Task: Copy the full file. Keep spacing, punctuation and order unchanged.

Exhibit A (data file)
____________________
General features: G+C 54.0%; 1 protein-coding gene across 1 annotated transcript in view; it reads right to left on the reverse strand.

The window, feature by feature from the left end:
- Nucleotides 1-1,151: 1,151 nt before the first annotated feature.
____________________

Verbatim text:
General features: G+C 54.0%; 1 protein-coding gene across 1 annotated transcript in view; it reads right to left on the reverse strand.

The window, feature by feature from the left end:
- Nucleotides 1-1,151: 1,151 nt before the first annotated feature.